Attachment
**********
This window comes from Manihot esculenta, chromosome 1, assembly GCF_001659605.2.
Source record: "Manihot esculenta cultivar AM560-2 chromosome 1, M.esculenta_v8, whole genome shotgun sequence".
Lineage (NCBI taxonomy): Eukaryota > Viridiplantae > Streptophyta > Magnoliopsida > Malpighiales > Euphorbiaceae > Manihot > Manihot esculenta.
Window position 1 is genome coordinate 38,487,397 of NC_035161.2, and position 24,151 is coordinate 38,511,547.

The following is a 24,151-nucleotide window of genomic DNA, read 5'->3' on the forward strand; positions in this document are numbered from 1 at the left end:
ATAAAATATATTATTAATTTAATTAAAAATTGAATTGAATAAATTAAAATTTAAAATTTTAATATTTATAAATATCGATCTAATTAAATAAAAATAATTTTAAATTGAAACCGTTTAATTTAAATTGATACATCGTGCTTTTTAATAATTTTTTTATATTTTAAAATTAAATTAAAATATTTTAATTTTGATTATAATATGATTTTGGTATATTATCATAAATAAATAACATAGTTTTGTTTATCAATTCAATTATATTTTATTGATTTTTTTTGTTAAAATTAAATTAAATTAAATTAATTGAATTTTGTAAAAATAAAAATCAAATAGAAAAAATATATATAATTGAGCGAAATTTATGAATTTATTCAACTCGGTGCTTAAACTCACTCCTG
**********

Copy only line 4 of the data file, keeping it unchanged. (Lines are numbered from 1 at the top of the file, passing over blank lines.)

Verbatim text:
Window position 1 is genome coordinate 38,487,397 of NC_035161.2, and position 24,151 is coordinate 38,511,547.